For years, the staff of the Iceland Airwaves festival has worked tirelessly to promote the festival abroad as an exciting option for a weekend get-away destination for young people on both sides of the Atlantic. As a part of this effort, Iceland Airwaves warm-up shows have been hosted regularly in both London and Copenhagen. This was my first opportunity to attend one of these festival promotion showcases and judging by the fanfare surrounding this event, I have probably been missing out.
The venue was sold out days in advance. It was not the largest of venues, truthfully, but a nice one, with the event taking place in reception loft in an old refurbished warehouse that jointly houses the Icelandic, the Greenlandic and the Faroese embassies on Nordatlantens Brygge. Inside, one can buy Icelandic beer and Maltöl, a rare taste of home, and admire the hide of an unlucky polar bear who met his maker before going on to bigger things on a wall in Copenhagen.
The evening starts off with a very low-key performance by Danish duo Murder, who, despite their rather ominous sounding name, play stripped down folk tunes and at times evoke memories of my mother and her tireless appreciation for Simon and Garfunkel. Based around classical guitar plucking of Anders Mathiasen and interwoven by the restful voice of Jacob Bellens, their minimalistic melodies inspire a good part of their audience to simply take a seat on the floor and take in the peaceful atmosphere. But despite knowing that this will please a large part of the audience, as it probably does on most nights, I am mostly bored.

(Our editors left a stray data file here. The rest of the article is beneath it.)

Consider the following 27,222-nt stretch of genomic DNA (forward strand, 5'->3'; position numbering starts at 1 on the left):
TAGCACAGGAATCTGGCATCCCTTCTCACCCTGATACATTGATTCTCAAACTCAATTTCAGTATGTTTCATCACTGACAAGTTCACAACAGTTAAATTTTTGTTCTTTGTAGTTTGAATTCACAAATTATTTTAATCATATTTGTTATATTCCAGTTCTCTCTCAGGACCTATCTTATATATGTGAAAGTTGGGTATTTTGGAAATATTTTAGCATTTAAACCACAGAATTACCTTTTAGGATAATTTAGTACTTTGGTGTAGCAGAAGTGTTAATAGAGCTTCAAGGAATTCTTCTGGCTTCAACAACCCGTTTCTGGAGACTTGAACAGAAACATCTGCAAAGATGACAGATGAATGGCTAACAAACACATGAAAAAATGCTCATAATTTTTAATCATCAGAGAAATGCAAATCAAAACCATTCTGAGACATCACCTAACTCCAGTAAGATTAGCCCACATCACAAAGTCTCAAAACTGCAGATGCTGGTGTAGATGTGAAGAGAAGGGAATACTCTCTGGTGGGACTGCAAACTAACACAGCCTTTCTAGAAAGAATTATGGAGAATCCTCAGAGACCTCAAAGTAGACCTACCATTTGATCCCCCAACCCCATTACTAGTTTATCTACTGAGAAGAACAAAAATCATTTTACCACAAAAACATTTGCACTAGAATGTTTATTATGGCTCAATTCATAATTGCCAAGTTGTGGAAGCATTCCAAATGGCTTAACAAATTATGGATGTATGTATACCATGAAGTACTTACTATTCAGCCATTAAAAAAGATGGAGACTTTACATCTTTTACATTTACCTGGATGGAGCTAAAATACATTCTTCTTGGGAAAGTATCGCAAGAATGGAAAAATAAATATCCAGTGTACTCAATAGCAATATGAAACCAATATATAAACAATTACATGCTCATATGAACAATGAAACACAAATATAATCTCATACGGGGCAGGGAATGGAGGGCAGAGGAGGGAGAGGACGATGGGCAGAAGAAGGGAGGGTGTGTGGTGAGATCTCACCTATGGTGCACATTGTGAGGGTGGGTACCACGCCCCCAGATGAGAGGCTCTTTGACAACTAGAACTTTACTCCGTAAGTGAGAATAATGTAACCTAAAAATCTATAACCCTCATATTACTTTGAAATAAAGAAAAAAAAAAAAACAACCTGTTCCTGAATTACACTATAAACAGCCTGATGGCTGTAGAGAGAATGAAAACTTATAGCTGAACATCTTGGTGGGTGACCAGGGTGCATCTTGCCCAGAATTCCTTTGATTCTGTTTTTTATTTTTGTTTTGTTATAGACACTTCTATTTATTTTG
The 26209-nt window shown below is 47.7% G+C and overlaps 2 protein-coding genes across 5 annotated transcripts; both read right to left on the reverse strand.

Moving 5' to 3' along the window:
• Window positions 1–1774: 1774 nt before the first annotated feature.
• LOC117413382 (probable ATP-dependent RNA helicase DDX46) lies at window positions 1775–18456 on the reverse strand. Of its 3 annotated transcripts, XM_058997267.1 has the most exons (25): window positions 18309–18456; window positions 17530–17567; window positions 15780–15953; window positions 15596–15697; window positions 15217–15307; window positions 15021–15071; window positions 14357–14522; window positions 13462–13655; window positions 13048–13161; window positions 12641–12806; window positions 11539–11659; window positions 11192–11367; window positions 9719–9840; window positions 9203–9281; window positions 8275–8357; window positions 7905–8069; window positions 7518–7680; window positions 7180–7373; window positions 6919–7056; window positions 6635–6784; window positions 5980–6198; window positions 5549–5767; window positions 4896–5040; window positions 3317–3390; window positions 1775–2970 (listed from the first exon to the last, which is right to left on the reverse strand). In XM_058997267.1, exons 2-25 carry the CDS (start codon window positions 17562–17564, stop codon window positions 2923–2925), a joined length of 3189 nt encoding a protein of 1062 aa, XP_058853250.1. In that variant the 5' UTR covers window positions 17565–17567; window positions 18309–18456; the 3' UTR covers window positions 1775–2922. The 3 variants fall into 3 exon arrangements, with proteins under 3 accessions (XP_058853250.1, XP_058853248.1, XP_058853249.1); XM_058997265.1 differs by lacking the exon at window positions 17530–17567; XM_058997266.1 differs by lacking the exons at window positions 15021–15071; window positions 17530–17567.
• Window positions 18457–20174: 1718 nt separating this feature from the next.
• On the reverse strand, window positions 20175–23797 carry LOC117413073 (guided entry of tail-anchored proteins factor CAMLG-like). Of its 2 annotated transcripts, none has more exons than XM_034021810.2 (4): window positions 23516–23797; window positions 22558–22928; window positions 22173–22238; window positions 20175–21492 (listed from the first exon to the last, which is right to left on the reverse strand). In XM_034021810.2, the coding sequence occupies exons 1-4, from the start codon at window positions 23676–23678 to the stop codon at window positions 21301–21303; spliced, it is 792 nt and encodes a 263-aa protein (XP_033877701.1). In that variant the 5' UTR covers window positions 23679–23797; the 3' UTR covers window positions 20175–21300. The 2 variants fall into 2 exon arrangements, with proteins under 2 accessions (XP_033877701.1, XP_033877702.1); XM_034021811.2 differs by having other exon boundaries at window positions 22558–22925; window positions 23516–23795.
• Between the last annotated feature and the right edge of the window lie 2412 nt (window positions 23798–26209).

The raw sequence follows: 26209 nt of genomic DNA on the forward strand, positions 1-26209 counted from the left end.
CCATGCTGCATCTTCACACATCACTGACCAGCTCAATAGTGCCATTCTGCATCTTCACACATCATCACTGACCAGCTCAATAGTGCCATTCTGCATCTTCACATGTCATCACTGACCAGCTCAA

The Icelandic indie-rock outfit Dikta follow Murder on stage. Having established themselves quite admirably within Iceland, it may be their time to try their luck abroad behind the success of their third album, Get it Together, which was an altogether different beast from their earlier albums. The power-chord driven indie-rock blasts have somewhat given way to a more eloquent and keyed down melodies which fit singer Haukur’s vocal range a lot better, particularly in a live setting. They delivered a very solid 10-song set in front of an ecstatic crowd before returning for an encore or two. Their biggest slip-up of the night was the band members’ woeful attempt at speaking Danish, an art best left to the locals.
Behind Dikta’s performance, a DJ set has been scheduled, joining one of Iceland’s more established names, DJ Margeir, with Denmark’s prodigal son, Kasper Björke. But the crowd wears thin quickly, as most attendees seem to have another place to be. An hour later the party is called off.
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